2. It would be a good thing if someone would do a film…either fictionalized or a really well-done documentary…which shows how difficult it is to run a power grid and keep supply and demand balanced Most people aren’t understanding that a megawatt-hour generated at 11am and a megawatt-hour needed at 9pm aren’t substitutable, much less a megawatt-hour needed 6 months later when snow is on the ground and the wind is still. This is why extravagant claims about ‘renewables’ are so salable.

    Or maybe a good computer game in which the player takes the roll of the system dispatcher: try to avoid blackouts while not going broke.

    Waertsila had, and probably still has, a power dispatch simulator for professional use…I think they use it as part of the sales process for their backup internal combustion engines…but it doesn’t seem to be available for customer download anymore.

  3. Overload might have been the first sign of Arthur Hailey being mugged by reality. Contrast his earlier Wheels, which presents a more sympathetic view of the downtrodden masses of Detroit.

    The plot of all of the Hailey techno-novels is always the same, protagonist deals with all sorts of challenges in the office and at home while getting enough action to exhaust a sailor on shore leave.

    But the no-caps “power and light for people” run by the semi-respectable environmentalists is clearly a nod toward the all too real “energy and gas for people” that in those days inverted the initials of Pacific Gas & Electric, and the Sequoia Club surely caught the radical chic that was rampant in that era’s Sierra Club.

    It was supposed to be fiction, though. Delayed maintenance and rolling blackouts, emergency measures, not business as usual in the realm of Lord Newsome.

  4. At least in CA people aren’t freezing to death due to the power grid going down. It’s not going to be pretty in a few years when New England power goes out in the middle of winter…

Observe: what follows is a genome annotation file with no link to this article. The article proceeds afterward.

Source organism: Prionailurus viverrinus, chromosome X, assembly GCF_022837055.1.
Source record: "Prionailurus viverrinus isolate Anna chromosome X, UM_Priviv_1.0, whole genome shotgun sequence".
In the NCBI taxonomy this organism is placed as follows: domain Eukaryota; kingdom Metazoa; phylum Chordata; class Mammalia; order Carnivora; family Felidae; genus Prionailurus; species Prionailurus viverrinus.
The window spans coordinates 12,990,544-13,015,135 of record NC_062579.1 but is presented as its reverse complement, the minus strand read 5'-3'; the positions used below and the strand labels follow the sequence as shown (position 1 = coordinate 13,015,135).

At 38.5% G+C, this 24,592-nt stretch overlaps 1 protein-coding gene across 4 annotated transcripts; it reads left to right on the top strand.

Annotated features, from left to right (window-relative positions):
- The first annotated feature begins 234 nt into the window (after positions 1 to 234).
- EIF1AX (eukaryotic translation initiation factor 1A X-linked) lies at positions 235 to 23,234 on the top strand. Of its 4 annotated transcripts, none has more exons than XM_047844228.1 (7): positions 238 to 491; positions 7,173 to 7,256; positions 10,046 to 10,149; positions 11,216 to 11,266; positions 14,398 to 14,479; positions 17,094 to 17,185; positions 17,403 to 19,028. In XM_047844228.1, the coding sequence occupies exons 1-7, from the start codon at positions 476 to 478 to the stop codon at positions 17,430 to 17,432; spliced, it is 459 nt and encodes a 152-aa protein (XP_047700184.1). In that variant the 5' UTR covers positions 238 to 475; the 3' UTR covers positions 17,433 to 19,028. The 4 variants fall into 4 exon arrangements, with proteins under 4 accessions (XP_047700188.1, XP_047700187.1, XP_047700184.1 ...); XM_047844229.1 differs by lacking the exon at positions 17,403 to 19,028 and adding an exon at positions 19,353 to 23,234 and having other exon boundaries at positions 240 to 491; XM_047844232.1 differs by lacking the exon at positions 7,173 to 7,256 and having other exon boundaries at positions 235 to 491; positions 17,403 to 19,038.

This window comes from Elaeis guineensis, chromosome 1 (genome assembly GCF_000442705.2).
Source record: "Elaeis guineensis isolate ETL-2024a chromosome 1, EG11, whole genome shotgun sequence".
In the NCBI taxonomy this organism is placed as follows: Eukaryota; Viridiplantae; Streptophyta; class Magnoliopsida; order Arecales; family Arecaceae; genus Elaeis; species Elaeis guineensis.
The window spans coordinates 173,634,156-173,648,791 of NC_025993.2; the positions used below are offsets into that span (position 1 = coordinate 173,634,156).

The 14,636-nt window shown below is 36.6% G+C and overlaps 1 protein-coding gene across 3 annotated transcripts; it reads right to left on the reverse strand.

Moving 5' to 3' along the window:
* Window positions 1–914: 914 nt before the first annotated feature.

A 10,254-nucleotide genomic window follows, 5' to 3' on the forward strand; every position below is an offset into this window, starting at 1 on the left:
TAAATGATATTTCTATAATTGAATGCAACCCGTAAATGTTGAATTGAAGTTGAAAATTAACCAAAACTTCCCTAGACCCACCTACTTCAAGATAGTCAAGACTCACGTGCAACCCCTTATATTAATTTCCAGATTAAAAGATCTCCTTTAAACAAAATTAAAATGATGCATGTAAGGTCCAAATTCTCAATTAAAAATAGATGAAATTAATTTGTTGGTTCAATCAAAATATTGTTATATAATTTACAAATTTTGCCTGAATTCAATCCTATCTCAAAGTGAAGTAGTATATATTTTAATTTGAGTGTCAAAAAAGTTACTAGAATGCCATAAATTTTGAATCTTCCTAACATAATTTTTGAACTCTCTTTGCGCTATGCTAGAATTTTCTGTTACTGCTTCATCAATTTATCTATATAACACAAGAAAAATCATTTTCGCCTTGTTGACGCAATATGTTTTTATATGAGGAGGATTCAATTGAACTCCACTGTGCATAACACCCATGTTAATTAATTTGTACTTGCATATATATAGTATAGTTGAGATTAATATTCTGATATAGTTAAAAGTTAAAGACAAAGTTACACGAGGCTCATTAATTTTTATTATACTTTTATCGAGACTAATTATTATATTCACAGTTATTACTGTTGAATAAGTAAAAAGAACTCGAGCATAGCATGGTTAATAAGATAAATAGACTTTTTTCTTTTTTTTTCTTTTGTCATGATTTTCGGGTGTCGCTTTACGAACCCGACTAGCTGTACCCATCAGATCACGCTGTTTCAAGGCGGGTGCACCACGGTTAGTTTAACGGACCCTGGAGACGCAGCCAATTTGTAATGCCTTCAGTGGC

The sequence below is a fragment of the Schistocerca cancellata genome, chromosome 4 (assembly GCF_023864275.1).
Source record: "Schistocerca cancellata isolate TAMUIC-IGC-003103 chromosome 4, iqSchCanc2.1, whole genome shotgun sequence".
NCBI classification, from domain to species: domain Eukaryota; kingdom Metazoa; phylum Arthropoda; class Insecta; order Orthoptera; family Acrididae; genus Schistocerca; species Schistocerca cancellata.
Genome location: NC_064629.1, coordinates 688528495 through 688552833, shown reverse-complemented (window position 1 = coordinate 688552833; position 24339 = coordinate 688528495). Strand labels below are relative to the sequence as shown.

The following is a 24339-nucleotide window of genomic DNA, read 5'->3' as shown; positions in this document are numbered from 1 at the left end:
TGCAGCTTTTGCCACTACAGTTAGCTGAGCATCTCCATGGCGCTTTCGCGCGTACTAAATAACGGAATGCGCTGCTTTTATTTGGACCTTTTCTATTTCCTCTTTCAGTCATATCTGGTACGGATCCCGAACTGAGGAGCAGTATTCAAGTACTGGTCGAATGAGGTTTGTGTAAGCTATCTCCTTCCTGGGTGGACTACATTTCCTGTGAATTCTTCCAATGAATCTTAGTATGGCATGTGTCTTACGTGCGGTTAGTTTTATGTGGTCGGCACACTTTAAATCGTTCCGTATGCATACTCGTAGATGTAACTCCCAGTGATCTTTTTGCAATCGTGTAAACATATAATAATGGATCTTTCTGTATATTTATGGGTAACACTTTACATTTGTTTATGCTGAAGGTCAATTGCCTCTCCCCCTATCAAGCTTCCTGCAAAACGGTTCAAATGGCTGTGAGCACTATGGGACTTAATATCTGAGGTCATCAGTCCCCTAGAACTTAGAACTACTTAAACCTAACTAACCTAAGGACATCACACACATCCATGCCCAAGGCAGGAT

5. It’s not going to be pretty in a few years when New England power goes out in the middle of winter…

    The Australian state of Victoria is running a preview under the guidance of a Labor government. I keep track a bit through Catallaxy Files.

  6. There was one other book where the keepers of power were good guys: “Lucifer’s Hammer.” I’m thinking of the guardians of the nuclear power plant around which a most fortunate dike had been built so that no one had to see what it was they needed to keep civilization going.

    I remember reading “Overload” although I had forgotten the hero having sex right and left, up and down, in season and out. It was probably when I read “Jaws” that I formed my theory that Congress had passed a law mandating ridiculous sex scenes in every modern novel. “Overload” surely bore that out with the hero’s interlude with the quadriplegic girl. Goodness gracious, he was quite the Energizer Bunny.

    “Hotel” and “Airport” were good but then it got to be too much of a formula.

  7. ” if someone would do a film…either fictionalized or a really well-done documentary…which shows how difficult it is to run a power grid and keep supply and demand balanced ”

    There was a PBS documentary show about supply and demand and instant trading and brokerage of power and how most of the industry was literally pushing little bits of paper around while leaning on old-style telephone handsets on their shoulders while the new brilliant techno-genius traders with PCs and cellphones were saving California from brown-outs AND avoiding having to build new power plants because their marketing and trading ingenuity and better data processing matched supply and demand better without so much waste or need for reserves.

    The techno-genius people in the PBS _FRONTLINE_ documentary worked for a company called “Enron”…

    As Paul Newman said to Sally Field, “All of it was accurate, and none of it was true.”